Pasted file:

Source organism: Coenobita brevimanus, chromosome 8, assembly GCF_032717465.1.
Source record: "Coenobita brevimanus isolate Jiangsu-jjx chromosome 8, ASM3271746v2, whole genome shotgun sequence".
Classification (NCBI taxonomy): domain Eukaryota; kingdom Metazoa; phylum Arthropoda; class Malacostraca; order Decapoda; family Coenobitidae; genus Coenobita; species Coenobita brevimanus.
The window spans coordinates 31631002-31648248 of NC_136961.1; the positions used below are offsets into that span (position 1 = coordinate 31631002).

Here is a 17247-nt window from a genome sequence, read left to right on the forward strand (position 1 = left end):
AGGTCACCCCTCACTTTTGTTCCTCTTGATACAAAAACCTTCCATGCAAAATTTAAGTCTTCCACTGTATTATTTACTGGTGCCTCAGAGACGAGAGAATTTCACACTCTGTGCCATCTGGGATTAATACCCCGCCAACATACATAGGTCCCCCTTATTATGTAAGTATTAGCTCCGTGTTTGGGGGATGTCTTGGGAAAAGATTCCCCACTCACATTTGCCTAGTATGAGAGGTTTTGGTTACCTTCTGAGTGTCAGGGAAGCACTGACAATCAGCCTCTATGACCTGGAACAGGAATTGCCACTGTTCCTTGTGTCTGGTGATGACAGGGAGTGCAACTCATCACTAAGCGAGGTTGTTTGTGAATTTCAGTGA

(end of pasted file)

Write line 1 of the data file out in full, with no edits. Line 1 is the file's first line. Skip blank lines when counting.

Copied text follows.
Source organism: Coenobita brevimanus, chromosome 8, assembly GCF_032717465.1.